A constructive collaboration
Five companies that typically compete for construction contracts decided to collaborate this week on Virginia Tech’s campus.
Gilbane, Barton Malow, Skanska, Holder and Whiting-Turner, which are all working on various projects around campus, pooled knowledge and resources in collaboration with Tech’s Myers-Lawson School of Construction and Tech’s Occupational Safety and Health Research Center during last week’s Contractor Safety Week.
Each company hosted a different activity on its job site each day, as well as a panel discussion Thursday afternoon. The week focused on various safety practices on commercial construction job sites.
Thursday’s panel featured a speaker from each company: Don Spurrier, a senior superintendent in the mid-Atlantic from Whiting-Turner; Melanie Parks, Skanska’s environmental health and safety director for Virginia and the Carolinas; Bob Hinderliter, a regional safety manager at Gilbane; Mark Klimbal, Barton Malow’s corporate safety director; and Jorge Cisneros, Holder’s corporate safety director.
Ted Daniels, the project executive for Gilbane and the moderator of Thursday’s panel, said his company had been doing similar safety weeks with its employees for several years and thought it might be beneficial to extend the focus on safety to include other companies around campus, as well.
“We are competitors,” Daniels said during Thursday’s panel. “I’ve lost jobs to everyone on this table; they’ve lost jobs to Gilbane. We have one thing in common: We all care about providing a safe job site to people who work at our jobs.”
Daniels said one reason the inter-company exchange of knowledge was important is because most companies have different standards and regulations, so workers who move from one company to another might have a learning curve to get over.
Daniels said Gilbane has about 200 workers at its site, the Signature Engineering Building that is being built at the intersection of Prices Fork Road and Stanger Street. He estimated that between the five companies, there could be anywhere between 500 and 1,000 workers per day working on various projects.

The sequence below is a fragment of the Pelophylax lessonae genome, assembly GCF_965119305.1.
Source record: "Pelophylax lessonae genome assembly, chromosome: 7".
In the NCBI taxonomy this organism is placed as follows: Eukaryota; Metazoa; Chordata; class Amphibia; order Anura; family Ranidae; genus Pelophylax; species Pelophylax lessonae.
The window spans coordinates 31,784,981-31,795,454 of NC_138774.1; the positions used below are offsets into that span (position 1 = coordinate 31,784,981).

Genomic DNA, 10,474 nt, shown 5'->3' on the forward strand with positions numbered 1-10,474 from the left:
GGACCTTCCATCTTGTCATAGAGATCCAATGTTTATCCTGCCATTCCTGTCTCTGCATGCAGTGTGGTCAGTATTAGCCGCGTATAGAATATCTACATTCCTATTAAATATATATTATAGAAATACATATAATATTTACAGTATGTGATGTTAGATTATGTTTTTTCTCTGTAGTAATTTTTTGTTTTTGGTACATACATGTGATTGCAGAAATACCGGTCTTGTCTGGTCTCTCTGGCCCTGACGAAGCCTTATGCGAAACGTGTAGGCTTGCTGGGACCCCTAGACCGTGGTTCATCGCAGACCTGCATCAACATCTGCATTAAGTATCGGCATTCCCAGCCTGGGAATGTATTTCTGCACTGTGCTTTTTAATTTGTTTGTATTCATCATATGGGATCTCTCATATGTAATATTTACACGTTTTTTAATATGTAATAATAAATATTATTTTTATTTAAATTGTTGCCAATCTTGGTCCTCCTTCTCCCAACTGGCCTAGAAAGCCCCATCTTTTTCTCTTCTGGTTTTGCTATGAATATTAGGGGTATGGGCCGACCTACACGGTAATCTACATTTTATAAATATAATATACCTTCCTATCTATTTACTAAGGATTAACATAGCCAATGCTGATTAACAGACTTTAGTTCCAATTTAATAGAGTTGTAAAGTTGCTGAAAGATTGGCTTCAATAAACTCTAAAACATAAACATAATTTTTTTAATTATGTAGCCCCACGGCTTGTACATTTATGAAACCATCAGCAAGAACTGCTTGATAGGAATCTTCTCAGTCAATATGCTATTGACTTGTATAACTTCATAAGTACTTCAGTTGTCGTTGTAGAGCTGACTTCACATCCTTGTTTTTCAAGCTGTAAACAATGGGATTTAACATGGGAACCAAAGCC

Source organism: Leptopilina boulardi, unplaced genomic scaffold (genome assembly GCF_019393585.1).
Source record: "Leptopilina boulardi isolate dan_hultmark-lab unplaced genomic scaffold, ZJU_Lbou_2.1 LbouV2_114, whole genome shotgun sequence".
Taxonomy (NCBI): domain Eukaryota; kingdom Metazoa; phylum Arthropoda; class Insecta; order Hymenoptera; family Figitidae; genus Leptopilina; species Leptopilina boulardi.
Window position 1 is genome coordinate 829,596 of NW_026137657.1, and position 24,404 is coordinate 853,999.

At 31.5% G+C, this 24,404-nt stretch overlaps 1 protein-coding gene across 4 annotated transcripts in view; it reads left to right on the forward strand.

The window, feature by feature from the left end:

Barton Malow’s project is the renovation of Davidson Hall, at the intersection of West Campus and Drillfield drives. Skanska’s project is on Duck Pond Drive. Holder’s job site is the new Center for the Arts building on Alumni Mall, while Whiting-Turner is working on the Southwest Chiller Plant.
Each company held a demonstration of different safety programs practiced on their job sites at Tech.
For example, on Wednesday morning at the Skanska job site, workers demonstrated their daily program called “Stretch and Flex,” which is designed to give workers a chance to limber up their bodies before going to work.
Parks said that since Stretch and Flex was implemented in 2005, the company has seen a significant decrease in the number of soft-tissue injuries, like strained back or shoulder muscles, in workers.
Parks said implementing new programs like Stretch and Flex at a major commercial construction company was all about changing cultures.
“Ten years ago, safety glasses, vests and gloves were a battle. We were then trying to get people to wear long pants and long sleeves. Stretching programs were unheard of,” she said.
Parks said her company, Skanska, as well as many other commercial construction companies, has progressed partially because new research has become available about safety.
Another issue addressed was language barriers. Many workers are Spanish-speaking, especially at construction jobs farther south of Virginia.
Cisneros said many Spanish-speaking immigrant workers are not used to having rights to injury treatment.
Additionally, he noted immigrant workers may be used to taking risks.
“You have to change that mentality and say you have rights to report accidents and unsafe conditions,” he said.“Once you explain their rights they’ll feel more confident and you’ll get more results.”
Parks said the industry as a whole is becoming more professional. Many commercial construction workers now hold undergraduate degrees.
Many students were present and listening during Thursday’s panel discussion. Parks said safety instruction can often be a small part of a construction school’s curriculum, but it’s important on the job.
Daniel Hindman, a professor at Tech’s Myers-Lawson School of Construction, attended the panel with several of his graduate students.
“I’m always looking for real-world opportunities for them to compare to what they’re learning in the classroom and see how those are the same and different,” Hindman said.
Hindman’s own field of research focuses on construction safety.
“We take safety seriously, and we want to make safety a bigger part of instruction,” he said.
Hinderliter and other presenters gave recommendations to the undergraduate students studying construction in Thursday’s audience.
“Take as many communication, conflict resolution and interpersonal communication classes as you can take,” Hinderliter said. “The biggest problem we have is speaking up. If you think it doesn’t look right, it probably isn’t right.”
While safety on commercial job sites cannot be guaranteed because of the changing nature of the work, Thursday’s presenters agreed their companies are working toward increasingly safe workplaces.
“Ultimately, it’s a journey to zero,” Parks said. “We believe all accidents are preventable. Our goal for our workers is that they leave work feeling better than they did when they came to work.”
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